BEYOND THE CUSHION - Meditation: The Journey Deeper into Pristine Mind - Our Pristine Mind: A Practical Guide to Unconditional Happiness (2016)

Our Pristine Mind: A Practical Guide to Unconditional Happiness (2016)


Meditation: The Journey Deeper into Pristine Mind


WE SIT QUIETLY while we are first training, but after we become more experienced and familiar with Pristine Mind, it doesn’t matter what posture we are sitting in. It doesn’t matter if we are sitting, walking, eating, or doing anything else. As long as we do not lose the present moment of Pristine Mind, we are meditating. As long as we leave our mind alone in Pristine Mind, we are meditating. That’s the key. We can apply these instructions under any circumstances.

Guru Rinpoche Padmasambhava taught Yeshe Tsogyal, his principal disciple:

If you don’t know how to incorporate your spiritual practice into your daily life, then your meditation session just binds you. Generally, the least effective meditation holds the body and mind in a prison. That self-imposed restriction and pressure tie you up like a lasso.

Yeshe Tsogyal asked him: “Then how do you solve this problem?” Padmasambhava told her:

Once you experience the ultimate nature of reality during meditation—abiding in that state that is completely free from all mental events—then you can take that experience with you after your meditation session. Whatever you do, you are not separated from that experience, whether you are walking, sleeping, resting, or sitting, at any time and during any activity. Then your meditation is free from the boundary of sessions.


There are only two choices for our mind. Either we are becoming caught up in our distorted mind or we are becoming familiar with our Pristine Mind. The terms samsara and nirvana refer to these choices. Samsara is becoming completely caught up in our mental events. Nirvana is becoming familiar with and aware of our Pristine Mind. The more aware of Pristine Mind we are, the more we remain in that state under any circumstance. Even when we are speaking or cooking, we can remain in Pristine Mind.

When we remain in Pristine Mind, things that once seemed boring or felt like drudgery now feel different. For example, many of us do not enjoy washing dishes. When we have become familiar with Pristine Mind and can stay in it, instead of feeling that we’re performing a chore when we wash dishes, we can just abide in Pristine Mind.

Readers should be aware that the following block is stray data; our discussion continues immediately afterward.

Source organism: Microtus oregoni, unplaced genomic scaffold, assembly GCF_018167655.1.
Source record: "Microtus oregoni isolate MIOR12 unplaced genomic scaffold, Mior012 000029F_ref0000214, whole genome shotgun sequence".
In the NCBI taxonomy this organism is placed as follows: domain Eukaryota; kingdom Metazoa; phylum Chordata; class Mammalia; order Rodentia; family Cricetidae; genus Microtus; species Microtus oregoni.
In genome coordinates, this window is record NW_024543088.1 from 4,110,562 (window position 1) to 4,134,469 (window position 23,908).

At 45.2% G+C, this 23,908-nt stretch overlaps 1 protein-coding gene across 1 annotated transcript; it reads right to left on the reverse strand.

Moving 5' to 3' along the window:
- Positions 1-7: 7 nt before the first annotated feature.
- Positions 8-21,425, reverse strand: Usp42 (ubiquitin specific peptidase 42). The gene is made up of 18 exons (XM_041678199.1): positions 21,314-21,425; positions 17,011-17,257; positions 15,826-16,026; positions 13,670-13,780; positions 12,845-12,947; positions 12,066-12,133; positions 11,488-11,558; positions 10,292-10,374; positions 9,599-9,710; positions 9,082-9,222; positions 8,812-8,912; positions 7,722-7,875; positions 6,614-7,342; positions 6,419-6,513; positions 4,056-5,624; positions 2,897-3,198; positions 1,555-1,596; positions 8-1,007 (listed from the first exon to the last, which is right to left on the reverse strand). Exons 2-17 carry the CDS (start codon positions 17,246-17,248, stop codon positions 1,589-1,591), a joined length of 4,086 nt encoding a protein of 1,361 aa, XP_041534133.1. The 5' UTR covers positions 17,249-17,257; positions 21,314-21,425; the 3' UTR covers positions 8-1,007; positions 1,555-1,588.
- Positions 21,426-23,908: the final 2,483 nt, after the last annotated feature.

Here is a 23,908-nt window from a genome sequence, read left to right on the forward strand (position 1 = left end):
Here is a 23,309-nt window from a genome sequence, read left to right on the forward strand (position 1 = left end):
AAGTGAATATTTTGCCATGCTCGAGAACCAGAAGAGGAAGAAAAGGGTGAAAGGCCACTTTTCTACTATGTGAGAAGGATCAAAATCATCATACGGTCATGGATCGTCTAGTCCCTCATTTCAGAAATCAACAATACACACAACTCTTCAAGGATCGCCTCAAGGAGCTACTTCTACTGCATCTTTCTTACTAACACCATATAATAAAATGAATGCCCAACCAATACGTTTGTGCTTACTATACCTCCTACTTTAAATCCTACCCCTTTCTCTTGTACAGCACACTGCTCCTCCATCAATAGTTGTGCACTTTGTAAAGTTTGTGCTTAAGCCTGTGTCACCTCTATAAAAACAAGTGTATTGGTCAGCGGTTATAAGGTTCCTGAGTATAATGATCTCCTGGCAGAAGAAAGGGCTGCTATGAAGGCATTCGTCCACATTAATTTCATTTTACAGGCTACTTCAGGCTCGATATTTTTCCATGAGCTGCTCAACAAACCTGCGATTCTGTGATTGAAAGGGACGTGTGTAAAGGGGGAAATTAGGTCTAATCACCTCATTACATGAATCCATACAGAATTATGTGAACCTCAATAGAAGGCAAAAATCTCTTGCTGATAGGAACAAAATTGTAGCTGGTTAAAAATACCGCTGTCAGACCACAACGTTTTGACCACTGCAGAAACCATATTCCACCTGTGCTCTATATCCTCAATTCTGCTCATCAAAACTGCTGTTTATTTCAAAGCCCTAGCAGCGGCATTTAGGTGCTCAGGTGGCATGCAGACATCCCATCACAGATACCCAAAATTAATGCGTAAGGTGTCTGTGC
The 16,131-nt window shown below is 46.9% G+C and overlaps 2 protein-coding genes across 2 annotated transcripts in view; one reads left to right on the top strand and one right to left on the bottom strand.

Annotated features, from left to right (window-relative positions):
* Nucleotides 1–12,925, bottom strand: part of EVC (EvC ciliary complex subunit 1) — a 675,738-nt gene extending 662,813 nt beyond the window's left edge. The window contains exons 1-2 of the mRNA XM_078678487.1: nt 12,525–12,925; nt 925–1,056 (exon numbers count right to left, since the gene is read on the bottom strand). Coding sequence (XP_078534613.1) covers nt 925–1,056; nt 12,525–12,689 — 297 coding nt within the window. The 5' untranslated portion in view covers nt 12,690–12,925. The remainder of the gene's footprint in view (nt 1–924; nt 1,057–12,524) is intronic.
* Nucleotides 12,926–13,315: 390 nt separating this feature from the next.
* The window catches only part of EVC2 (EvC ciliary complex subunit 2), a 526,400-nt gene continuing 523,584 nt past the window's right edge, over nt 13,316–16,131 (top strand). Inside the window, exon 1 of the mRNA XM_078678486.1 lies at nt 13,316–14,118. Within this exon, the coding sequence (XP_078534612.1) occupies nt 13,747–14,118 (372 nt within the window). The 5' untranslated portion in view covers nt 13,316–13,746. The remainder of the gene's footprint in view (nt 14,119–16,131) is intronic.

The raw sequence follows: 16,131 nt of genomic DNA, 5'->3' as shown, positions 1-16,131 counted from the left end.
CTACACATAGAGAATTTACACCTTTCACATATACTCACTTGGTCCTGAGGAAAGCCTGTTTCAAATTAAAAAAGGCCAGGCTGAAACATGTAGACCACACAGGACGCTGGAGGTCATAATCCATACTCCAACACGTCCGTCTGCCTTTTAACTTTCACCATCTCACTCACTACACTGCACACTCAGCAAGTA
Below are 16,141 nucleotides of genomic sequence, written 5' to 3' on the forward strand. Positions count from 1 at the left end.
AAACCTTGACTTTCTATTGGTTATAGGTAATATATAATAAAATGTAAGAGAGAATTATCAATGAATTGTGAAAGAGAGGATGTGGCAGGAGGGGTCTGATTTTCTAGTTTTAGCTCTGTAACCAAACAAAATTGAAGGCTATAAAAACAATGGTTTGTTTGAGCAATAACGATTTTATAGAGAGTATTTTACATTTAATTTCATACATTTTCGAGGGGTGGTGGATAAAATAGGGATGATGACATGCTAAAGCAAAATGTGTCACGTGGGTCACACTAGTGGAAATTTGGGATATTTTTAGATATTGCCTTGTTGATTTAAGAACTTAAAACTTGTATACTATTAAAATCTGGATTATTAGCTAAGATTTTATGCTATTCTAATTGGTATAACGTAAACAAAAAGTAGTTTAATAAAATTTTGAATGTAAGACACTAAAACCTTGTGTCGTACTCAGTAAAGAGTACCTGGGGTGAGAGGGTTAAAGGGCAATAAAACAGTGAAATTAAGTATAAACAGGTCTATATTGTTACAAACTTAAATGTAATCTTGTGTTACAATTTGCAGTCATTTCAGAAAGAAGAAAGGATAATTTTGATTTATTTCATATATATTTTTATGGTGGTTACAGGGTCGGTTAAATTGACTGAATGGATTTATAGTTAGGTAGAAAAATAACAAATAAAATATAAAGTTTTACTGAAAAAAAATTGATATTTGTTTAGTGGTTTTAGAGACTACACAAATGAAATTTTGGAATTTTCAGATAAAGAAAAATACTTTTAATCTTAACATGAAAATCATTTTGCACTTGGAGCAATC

As we become more familiar with meditation, it becomes second nature to us. Then washing the dishes passes by easily because we are not resisting it. It is that resistance that makes us feel the task is so unpleasant. For ten or fifteen minutes we must do something we do not enjoy. But it becomes easier when we remain in Pristine Mind, because we do not have that mind-set that says, “Oh, this is tedious. I can’t stand washing dishes.” Without that mind-set and resistance, time passes very easily and pleasantly. We are not just being mindful about what we are doing; we are in our Pristine Mind.

Once we know how to remain in a pristine state, we can remain in it under any circumstances—when we are washing the dishes, talking with someone, or going out to dinner. If we are out at dinner or anywhere else and we feel anxious or uncomfortable, if we are familiar with Pristine Mind and have cultivated our access to it through meditation, we can simply return to Pristine Mind and remain comfortable.

There is less cloudiness and less discomfort because, as we engage in conversation, we are not constantly sifting through an overload of mental clutter. Our now-clearer mind is not fending off a bombardment of competing thoughts. Communication is clearer because the thoughts that are useful to express are not jumbled together with the hazardous materials of emotions, mental events, projections, and distractions. Someone whose mind is overwhelmed by mental events is running several simultaneous conversations with his or her own thoughts. Not surprisingly, it is hard to maintain any truly meaningful dialogue with anyone else. But if we are on a “low-thought diet,” then useful, intelligent, helpful thoughts are not obstructed at any moment; instead, they arise more freely. My enlightened master Jigme Phuntsok Rinpoche says:

The five senses and consciousness are like the reflections of the stars and the moon.

Even though they reflect on the lake of clear, pristine awareness,

The lake remains free of the waves of all mental events.

This is the exceptional and effortless path of Dzogchen.

The meditator’s mind remains calm and clear, like that lake; at the same time, the meditator sees, hears, and experiences the world clearly, and engages in any number of activities, without any ripples or waves of mental events. If you have had a taste of this experience, that is wonderful. If you have not yet tasted it, just continue practicing and eventually you will develop this taste. It does not fall within our ordinary experience; it is something extraordinary and wonderful. In my experience, it is the best way to truly bring unconditional happiness and fulfillment into our lives.